The fossils discovered four years ago in Malapa near Johannesburg show a mixture of primitive features of australopiths and advanced features of later human species. The researchers led by Prof Lee Berger of Wits University are therefore of the opinion that the new species is currently the best candidate for a direct ancestor of our own genus Homo.
Reconstruction of Au. Sediba.
Lee Berger; University of the Witwatersrand
2D reconstruction by Peter Schmid of the 2 million year old Australopithecus sediba.
Lee Berger; University of the Witwatersrand
Researchers are now presenting new studies, including those of Peter Schmid, who taught and did research at the University of Zurich until he retired. Also involved were UZH students Nakita Frater, Sandra Mathews and Eveline Weissen.
Schmid has described the remains of Au. sediba’s thorax. “They show a narrow upper ribcage, as the large apes have such as orang-utans, chimpanzees and gorillas”, says Peter Schmid. The human thorax on the other hand is uniformly cylindrical. Along with the largely complete remnants of the pectoral girdle, we see the morphological picture of a conical ribcage with a raised shoulder joint, which looks like a permanent shrug. The less well-preserved elements of the lower thorax on the other hand indicate a slim waist, similar to that of a human being.
An examination of the lower extremities shows a heel, metatarsus, knee, hips and back, which are unique and unprecedented. Sediba must have walked with feet turned sharply inwards. This inward turn distinguishes it from other australopiths. The conclusion to be drawn is that our early ancestors were able to move around in a different way.Arms for climbing and brachiation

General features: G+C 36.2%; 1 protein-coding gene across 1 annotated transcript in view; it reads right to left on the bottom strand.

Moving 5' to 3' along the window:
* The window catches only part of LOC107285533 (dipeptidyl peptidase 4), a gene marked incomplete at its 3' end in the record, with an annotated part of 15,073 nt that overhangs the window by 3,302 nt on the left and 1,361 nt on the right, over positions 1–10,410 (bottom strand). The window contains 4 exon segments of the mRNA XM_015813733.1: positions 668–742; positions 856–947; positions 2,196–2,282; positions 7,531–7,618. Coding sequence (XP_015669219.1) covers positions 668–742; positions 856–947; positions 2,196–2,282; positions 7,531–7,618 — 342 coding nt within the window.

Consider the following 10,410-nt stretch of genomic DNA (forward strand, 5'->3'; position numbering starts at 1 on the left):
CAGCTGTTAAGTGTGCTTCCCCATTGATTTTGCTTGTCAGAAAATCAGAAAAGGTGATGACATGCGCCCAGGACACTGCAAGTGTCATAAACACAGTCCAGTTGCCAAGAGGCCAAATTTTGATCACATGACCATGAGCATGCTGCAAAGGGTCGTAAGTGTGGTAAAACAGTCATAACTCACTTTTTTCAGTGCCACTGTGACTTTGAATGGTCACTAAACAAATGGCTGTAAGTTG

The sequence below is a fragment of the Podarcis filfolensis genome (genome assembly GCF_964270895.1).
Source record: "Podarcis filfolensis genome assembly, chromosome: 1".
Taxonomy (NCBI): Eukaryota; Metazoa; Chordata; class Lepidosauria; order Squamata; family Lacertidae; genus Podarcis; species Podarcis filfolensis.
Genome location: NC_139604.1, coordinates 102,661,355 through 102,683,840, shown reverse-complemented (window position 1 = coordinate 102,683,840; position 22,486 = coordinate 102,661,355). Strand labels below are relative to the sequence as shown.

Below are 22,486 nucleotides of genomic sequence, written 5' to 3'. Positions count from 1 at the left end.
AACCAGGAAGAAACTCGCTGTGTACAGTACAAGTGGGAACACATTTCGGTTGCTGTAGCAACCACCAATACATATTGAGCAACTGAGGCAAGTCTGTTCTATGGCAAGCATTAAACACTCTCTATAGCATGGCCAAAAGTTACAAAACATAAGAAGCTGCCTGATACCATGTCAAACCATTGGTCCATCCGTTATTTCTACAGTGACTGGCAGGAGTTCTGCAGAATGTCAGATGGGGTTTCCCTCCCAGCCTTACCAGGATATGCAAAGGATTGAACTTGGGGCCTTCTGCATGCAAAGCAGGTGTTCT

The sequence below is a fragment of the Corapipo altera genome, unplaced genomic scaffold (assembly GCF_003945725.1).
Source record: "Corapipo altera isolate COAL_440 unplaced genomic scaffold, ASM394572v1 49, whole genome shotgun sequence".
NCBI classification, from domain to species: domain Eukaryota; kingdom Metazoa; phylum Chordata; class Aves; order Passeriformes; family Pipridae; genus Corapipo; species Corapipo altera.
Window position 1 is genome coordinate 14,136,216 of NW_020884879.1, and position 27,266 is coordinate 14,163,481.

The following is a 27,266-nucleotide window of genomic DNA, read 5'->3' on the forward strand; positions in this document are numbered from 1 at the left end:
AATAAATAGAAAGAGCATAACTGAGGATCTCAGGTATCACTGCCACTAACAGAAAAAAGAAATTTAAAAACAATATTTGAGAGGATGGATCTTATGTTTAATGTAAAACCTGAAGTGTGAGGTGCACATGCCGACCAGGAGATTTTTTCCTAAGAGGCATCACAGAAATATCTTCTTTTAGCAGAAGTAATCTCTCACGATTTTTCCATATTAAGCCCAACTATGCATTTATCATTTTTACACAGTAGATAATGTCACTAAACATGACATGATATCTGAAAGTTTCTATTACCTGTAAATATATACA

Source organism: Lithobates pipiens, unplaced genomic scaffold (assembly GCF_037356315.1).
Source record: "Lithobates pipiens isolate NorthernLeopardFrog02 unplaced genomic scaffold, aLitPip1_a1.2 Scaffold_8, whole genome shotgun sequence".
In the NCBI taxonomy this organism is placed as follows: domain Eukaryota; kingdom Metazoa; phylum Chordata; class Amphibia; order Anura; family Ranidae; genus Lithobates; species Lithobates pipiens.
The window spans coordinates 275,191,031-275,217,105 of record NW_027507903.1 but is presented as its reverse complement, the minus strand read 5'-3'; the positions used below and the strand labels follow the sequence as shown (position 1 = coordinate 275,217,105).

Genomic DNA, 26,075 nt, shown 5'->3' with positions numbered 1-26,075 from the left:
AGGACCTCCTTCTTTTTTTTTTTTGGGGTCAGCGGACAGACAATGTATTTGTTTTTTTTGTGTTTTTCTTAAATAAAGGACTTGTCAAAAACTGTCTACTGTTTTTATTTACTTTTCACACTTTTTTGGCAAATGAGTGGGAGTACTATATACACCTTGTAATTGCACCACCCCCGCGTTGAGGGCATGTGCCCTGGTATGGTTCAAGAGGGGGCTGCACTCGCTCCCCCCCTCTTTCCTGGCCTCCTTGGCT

The lower jaw of the female skeleton was also examined along with previously unknown incisors and premolars. As noted already on the skull and other areas of the skeleton, the mandibular remains show similarities with other australopiths. They differ, however, in size and shape as well as in ontogenetic growth changes of Au. africanus. These results support the hypothesis that Au. sediba is taxonomically different from Au. africanus. In the relevant differences the parts of the lower jaw appear most to resemble those representatives of early Homo.
An analysis of the cervical, thoracic, lumbar and sacral region of the spinal column shows that Au. sediba had the same number of lumbar vertebrae as modern man. The strong hollow back suggests that he was more advanced in this area than Au. africanus and may be more likely compared with Homo erectus.
The new studies show a unique image of a human species with a mosaic-like physique. Some body parts are similar to those of earlier and others to those of later hominins. “The numerous similarities with Homo erectus suggest that Au. sediba represents the most appropriate early form of the genus Homo”, says Peter Schmid. The previous candidates are too fragmentary to be capable of occupying this position.Bibliography:
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